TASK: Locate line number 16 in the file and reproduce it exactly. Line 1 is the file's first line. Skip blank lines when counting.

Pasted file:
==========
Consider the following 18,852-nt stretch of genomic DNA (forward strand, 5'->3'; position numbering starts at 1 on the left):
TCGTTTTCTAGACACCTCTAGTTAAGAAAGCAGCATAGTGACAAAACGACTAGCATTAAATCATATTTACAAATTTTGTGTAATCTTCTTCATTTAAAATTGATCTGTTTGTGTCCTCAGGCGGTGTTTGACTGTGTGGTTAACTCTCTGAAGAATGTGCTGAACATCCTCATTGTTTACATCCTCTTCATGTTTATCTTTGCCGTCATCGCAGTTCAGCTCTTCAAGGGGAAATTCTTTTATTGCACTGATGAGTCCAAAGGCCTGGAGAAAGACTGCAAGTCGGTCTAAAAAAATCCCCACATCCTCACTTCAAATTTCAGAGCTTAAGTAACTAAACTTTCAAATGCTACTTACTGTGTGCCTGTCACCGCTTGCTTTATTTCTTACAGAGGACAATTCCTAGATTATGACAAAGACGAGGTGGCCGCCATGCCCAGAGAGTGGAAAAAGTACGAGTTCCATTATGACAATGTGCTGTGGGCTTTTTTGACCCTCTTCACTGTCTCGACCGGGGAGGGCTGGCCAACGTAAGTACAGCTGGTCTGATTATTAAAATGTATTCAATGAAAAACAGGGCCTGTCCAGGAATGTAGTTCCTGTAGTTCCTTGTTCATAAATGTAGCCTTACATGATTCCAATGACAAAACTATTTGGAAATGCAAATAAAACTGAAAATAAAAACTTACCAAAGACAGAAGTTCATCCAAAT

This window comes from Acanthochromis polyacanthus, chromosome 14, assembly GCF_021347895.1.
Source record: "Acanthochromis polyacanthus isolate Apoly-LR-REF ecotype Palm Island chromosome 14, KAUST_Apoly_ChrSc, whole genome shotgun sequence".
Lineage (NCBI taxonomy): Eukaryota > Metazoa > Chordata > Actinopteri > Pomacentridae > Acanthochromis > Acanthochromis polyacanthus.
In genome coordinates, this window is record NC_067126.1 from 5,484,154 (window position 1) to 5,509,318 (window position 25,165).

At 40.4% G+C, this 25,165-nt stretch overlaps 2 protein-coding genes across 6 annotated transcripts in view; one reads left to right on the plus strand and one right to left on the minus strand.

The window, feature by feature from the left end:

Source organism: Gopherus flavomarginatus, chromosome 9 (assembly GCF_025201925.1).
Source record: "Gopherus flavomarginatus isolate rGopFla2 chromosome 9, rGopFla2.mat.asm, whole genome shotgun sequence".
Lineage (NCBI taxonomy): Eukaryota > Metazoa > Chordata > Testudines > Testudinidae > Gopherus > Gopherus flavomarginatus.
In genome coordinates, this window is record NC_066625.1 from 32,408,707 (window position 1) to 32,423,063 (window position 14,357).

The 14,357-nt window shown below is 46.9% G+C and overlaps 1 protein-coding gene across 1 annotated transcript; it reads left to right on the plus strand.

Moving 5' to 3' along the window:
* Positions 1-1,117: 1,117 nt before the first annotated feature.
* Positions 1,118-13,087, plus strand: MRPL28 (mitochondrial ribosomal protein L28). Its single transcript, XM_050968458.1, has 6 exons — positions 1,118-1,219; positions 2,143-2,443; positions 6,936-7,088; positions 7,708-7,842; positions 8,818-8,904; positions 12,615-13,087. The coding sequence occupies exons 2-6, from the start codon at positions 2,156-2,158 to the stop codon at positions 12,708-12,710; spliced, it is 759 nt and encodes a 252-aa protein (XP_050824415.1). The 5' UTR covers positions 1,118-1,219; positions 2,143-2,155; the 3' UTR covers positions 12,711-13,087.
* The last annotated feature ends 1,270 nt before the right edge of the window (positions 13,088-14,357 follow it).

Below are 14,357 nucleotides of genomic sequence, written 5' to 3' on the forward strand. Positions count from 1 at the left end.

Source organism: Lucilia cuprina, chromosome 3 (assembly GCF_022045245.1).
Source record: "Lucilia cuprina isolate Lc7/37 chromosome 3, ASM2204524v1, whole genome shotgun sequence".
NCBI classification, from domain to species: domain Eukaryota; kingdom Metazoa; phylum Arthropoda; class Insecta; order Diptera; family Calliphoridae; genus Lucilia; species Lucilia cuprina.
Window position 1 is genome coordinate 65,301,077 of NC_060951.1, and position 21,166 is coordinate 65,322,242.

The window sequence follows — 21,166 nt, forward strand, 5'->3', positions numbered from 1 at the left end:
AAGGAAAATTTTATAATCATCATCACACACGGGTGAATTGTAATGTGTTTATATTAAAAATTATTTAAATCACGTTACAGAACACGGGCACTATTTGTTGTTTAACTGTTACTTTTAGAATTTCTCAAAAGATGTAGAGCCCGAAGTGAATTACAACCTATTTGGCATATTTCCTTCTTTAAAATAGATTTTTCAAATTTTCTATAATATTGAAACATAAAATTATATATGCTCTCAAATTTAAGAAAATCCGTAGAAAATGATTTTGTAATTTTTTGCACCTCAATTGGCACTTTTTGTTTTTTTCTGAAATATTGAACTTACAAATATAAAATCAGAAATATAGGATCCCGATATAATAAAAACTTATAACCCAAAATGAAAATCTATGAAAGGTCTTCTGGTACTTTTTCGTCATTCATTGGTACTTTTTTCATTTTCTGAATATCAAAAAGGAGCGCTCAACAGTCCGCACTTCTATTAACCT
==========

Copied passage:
* Positions 1,118-13,087, plus strand: MRPL28 (mitochondrial ribosomal protein L28). Its single transcript, XM_050968458.1, has 6 exons — positions 1,118-1,219; positions 2,143-2,443; positions 6,936-7,088; positions 7,708-7,842; positions 8,818-8,904; positions 12,615-13,087. The coding sequence occupies exons 2-6, from the start codon at positions 2,156-2,158 to the stop codon at positions 12,708-12,710; spliced, it is 759 nt and encodes a 252-aa protein (XP_050824415.1). The 5' UTR covers positions 1,118-1,219; positions 2,143-2,155; the 3' UTR covers positions 12,711-13,087.